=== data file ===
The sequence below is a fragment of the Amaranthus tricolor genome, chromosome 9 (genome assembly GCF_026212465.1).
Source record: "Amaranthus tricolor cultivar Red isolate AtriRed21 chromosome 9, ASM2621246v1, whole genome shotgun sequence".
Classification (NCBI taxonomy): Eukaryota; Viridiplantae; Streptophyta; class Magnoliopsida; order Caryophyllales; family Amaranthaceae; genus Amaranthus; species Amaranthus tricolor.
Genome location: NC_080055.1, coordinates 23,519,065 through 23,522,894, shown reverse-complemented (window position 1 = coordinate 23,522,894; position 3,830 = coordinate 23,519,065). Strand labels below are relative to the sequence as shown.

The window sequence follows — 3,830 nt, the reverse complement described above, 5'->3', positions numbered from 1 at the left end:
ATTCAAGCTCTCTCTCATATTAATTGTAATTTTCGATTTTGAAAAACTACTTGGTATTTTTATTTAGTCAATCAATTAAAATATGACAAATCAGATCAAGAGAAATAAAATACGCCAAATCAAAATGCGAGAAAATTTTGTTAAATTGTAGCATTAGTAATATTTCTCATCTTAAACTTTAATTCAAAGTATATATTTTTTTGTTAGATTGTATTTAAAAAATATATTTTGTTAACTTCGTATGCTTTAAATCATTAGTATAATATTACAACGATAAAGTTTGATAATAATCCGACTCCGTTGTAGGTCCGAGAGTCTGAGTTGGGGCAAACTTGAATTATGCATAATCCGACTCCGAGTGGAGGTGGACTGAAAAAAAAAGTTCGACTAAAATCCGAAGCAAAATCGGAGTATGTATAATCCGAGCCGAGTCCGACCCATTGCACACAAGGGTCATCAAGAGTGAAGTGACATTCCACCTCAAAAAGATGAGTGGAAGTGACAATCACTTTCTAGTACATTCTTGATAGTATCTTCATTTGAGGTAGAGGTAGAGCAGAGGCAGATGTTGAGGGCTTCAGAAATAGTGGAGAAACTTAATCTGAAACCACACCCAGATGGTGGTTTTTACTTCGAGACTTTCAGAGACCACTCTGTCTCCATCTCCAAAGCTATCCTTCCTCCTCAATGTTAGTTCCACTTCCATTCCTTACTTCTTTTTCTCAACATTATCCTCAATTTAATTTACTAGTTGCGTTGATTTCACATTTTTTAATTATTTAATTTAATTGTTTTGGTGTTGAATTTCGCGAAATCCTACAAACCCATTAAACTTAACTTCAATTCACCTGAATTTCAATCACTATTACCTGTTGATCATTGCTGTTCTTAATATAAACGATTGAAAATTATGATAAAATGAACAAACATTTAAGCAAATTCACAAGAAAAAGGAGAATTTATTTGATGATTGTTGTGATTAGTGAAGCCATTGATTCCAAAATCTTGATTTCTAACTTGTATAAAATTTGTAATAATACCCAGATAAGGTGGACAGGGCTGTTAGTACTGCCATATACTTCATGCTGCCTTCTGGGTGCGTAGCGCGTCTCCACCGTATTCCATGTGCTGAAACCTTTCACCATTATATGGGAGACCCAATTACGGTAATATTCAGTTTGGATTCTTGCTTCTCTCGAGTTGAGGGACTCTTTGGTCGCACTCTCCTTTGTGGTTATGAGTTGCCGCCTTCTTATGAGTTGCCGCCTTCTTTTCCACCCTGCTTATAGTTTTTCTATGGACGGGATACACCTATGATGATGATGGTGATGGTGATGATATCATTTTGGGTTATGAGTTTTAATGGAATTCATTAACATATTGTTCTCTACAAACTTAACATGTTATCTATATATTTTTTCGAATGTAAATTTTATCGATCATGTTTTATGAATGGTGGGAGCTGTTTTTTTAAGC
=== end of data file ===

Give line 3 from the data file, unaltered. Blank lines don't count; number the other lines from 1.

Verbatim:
Classification (NCBI taxonomy): Eukaryota; Viridiplantae; Streptophyta; class Magnoliopsida; order Caryophyllales; family Amaranthaceae; genus Amaranthus; species Amaranthus tricolor.